Evolution and the Bible


by Wayne S. Walker

     We have now finished a group of articles in this series in which we have looked at some of the evidences for God’s existence as the Creator. Of course, our primary source for such evidence is the record that God Himself has left us. "Then God said, ‘Let us make man in Our image, according to Our likeness; let them have dominion over the fish of the sea, over the birds of the air, and over cattle, over all the earth and over every creeping thing that creeps on the earth’ …Then God saw everything that He had made, and indeed it was very good. So the evening and the morning were the sixth day." (Genesis 1:26-31). One way that unbelievers have attempted to explain away God as Creator is by the theory of evolution. So we turn our attention to a short discussion of this important topic.

     Evolution as an explanation for the origin and development of life on earth is very pervasive in our society. Not only is it promoted in college and university scientific studies, but it is found in high school and even elementary school science texts, as well as children’s nature videos, television shows, books, and magazines. Even though some of the latter may not overtly teach it, they contain evidences of the evolutionary bias of the authors and editors. But in spite of the fact that an admittedly overwhelming majority of the "intelligentsia" today seem to accept evolution, it is not as dead a controversy as some evolutionists would like to have us believe.

     First, we must define our subject, which is not necessarily the easiest thing to do. The Encyclopedia Brittanica lists some twenty-two different theories of evolution. Basically, the concept of evolution can be defined in two ways. First, there is the special theory of evolution which states simply that change occurs within specifically defined limits. This is observable and not subject to reasonable argument. Second, there is the general theory of evolution. Batsell Barrett Baxter defined it in this way: "The word evolution is generally understood to refer to the hypothesis or theory that all life on earth originated from non-living matter and that all forms of life on the earth today came from some original form of life by a connected series of changes, which at every point were only natural, and are therefore explainable by science." (I Believe Because… p.119).

     As you can see, there is great room for equivocation and confusion here. When we talk about "evolution" in common conversation, we usually mean the general theory. However, what the proponents of the general theory do is take the evidence that plainly exists for the special theory (microevolution), extrapolate it, and then present it claiming that it corroborates their general theory (macroevolution). They often claim also that all "good" scientists accept the general theory of evolution. However, the fact is that there are many scientists who are believers in creation, and many of them are working hard to see that the theory of "scientific creationism" or "intelligent design" is given a fair hearing. This results in public conflicts arising from time to time between creationists and evolutionists.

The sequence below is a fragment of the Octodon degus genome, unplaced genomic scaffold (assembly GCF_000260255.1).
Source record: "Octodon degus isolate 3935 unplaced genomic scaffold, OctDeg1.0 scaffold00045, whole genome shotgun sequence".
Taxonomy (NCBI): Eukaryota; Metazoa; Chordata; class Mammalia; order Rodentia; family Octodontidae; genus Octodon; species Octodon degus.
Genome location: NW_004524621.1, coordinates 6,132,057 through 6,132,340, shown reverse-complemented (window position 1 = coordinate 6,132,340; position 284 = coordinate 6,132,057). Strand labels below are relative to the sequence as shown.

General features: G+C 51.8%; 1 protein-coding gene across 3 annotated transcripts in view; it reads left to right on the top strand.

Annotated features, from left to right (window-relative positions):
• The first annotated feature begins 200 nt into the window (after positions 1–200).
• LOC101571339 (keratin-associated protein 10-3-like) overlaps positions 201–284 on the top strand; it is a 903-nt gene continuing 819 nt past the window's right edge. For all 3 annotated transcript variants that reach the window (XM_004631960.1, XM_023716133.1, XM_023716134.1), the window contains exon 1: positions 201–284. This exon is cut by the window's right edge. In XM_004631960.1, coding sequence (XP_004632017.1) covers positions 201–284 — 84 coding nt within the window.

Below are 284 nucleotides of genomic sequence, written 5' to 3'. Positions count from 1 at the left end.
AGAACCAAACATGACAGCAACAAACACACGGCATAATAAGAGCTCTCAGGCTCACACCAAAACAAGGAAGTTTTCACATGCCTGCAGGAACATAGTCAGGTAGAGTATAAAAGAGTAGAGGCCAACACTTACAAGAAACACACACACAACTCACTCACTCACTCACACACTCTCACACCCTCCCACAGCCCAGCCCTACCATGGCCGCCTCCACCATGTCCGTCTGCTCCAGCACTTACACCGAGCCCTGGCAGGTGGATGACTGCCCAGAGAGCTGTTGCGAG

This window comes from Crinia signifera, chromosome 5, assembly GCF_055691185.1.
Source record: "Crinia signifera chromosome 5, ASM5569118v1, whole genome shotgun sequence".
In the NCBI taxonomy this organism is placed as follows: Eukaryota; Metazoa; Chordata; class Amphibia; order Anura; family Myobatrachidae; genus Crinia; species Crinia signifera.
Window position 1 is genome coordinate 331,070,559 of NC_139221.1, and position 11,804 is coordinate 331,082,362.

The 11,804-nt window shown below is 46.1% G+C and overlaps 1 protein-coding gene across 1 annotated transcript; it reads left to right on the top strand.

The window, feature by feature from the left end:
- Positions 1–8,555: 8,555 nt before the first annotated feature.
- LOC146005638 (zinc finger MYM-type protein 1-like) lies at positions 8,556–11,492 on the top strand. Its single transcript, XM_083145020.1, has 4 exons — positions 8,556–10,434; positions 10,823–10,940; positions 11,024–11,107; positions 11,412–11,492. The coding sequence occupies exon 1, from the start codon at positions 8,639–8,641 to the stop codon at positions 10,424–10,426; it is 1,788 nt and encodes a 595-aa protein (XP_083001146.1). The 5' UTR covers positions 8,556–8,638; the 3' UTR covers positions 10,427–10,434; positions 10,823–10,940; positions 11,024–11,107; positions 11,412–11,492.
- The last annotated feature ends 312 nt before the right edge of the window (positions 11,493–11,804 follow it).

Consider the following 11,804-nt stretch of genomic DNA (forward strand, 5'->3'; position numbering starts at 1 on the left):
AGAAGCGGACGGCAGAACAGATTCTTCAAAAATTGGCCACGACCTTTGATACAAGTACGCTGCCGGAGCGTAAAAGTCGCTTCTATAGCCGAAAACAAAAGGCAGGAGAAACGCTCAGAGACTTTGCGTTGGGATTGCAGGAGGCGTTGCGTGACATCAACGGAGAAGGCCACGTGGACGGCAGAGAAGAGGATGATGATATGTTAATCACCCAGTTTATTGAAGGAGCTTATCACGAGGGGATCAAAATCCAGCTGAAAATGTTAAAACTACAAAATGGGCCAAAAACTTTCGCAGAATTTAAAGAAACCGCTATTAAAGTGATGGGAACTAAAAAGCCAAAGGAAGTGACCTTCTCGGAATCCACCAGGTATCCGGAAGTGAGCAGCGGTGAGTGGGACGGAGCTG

Therefore, even though it may not always be as "hyped up" now as a few years ago, evolution as a subject which is being taught in our schools is a topic that is still controversial and worthy of discussion. The atheists, evolutionists, and humanists evidently recognize this. In A Secular Humanist Declaration, they state, "Today the theory of evolution is again under heavy attack by religious fundamentalism. Although the theory of evolution cannot be said to have reached its final formulation, or to be an infallible principle of science, it is nonetheless supported impressively by the findings of many sciences… Accordingly, we deplore the efforts by fundamentalists (especially in the United States) to invade the science classrooms, requiring that creationist theory be taught to students and requiring that it be included in biology textbooks. This is a serious threat both to academic freedom and to the integrity of the educational process." (p. 21).

     Why should we not, rather, deplore the efforts of humanists to invade the science classrooms, requiring that only evolutionist theory, which they cannot prove under any circumstances, be taught and included in biology textbooks, without any reasonable alternative explanations? This would seem to be a more serious threat to both academic freedom and the integrity of the educational process. In any event, the evolutionists have, in effect, declared war on Bible believers, so we need to be ready for it! We plan to do that in the next few articles of this series. (—taken and adapted from With All Boldness; July, 1993; Vol. 3, No. 7; p. 19)


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